Thursday, April 08, 2010

"Who You Really Are = What You Do Under Pressure"

This was the scene one morning in the skies circling my hotel in L.A. during my recent journey there to take the Story Course with Robert McKee. My first full day in that city had been rough for me--spiritually, emotionally, physically--and the night that followed fared no better. So the next morning I wrestled myself out of bed and took a stroll along the streets bordering my hotel to clear my head and ask God what the heck was going on. Not two seconds after voicing the prayer, I looked up and saw a red-tailed hawk soaring directly overhead with two crows hard on its case, alternately dive bombing the hawk as it circled the hotel. A voice in my spirit said calmly and with a hint of levity, "That's what's going on."

I continue to be surprised by how slow I can be at times on the uptake about such things. Even Abraham had to fight off the birds to protect the offering God had commanded him to bring. Why should I be so easily surprised by opposition or think of it as something out of the norm? We in the West have been taught that happiness is defined by the absence of such things--resistance, stress, opposition, pressure, suffering, attack. But McKee would argue that true fulfillment, true happiness, cannot exist apart from them.

The logic goes like this: A man longs to find his meaning & purpose in the world. To do that he needs to discover his own true heart--that is, he needs to know what he's made of,  who he really is deep inside, whether he is more noble or base...and thereby determine his true place in the world. The thing is, says McKee, the only way for him to find out who he really is deep inside is by being forced to make choices under extreme pressure. "You are what you do under pressure," says McKee, "and the greater the pressure, the truer the revelation of who you really are." All choices made or actions taken in life absent of this pressure are what McKee would call "characterization"--that is, the elaborate self portrait we each paint for the world and point to and say, "this is me." Only it's not the real you; it's a portrait you've created of who you think you are or want to be. Who you really are, however, can only be revealed through the choices you make and actions you take in the midst of difficulty and struggle. The greater the struggle, the truer the revelation of your true self. Suffering, pain, resistance, stress--all of these are essential to the process of true self-discovery, and therefore, are essential to true fulfillment and happiness.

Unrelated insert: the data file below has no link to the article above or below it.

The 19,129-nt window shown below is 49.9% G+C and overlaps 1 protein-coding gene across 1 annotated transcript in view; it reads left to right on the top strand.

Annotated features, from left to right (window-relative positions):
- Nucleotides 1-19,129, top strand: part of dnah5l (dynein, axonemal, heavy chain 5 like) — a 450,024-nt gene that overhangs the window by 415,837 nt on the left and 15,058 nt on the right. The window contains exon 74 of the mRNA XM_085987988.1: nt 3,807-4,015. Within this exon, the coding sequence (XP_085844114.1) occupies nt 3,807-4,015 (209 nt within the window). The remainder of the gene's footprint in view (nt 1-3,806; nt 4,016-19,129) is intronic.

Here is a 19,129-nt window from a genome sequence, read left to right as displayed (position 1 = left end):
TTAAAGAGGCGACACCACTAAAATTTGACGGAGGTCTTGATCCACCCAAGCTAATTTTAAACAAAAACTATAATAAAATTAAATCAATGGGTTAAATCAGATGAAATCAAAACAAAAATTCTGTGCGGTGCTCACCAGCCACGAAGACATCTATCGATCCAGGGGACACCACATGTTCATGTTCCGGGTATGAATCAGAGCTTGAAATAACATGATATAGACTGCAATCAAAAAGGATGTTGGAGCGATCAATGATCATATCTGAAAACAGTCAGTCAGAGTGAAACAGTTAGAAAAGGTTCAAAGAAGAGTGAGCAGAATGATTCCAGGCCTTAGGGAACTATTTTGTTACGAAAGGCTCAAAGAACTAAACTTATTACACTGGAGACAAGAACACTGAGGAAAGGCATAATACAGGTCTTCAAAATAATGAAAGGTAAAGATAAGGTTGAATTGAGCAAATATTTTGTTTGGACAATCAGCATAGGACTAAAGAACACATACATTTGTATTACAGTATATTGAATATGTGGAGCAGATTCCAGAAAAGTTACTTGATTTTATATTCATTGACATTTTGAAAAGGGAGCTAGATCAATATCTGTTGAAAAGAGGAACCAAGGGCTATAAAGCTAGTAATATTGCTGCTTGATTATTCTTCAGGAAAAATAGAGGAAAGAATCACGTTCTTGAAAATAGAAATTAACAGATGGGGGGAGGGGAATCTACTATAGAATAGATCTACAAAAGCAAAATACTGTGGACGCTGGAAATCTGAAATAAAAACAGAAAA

Though I don't believe McKee is a Christ follower, I was struck by how closely his conclusions about the connection between suffering and fulfillment matched the Bible's view on the subject:
"We also rejoice in our sufferings, because we know that suffering produces perseverance; perseverance, [proven] character; and [proven] character, hope. And hope does not disappoint us, because God has poured out his love into our hearts by the Holy Spirit, whom he has given us." ~ Romans 5:3-5


"Consider it pure joy, my brothers, whenever you face trials of many kinds, because you know that the testing of your faith develops perseverance. Perseverance must finish its work so that you may be mature and complete, not lacking anything." ~ James 1:2-4

McKee's view of character formation & revelation leads to one sobering conclusion I am pondering at length these days: What you claim to believe in or follow or support from your place of comfort matters not at all. That's all characterization; it may or may not be true, but it certainly can't be trusted. It is only what you do, how you live, when the pressure is on, that truly counts. How will you know, then, if you truly believe in the things you claim to believe until you have suffered real pain and loss for their sake?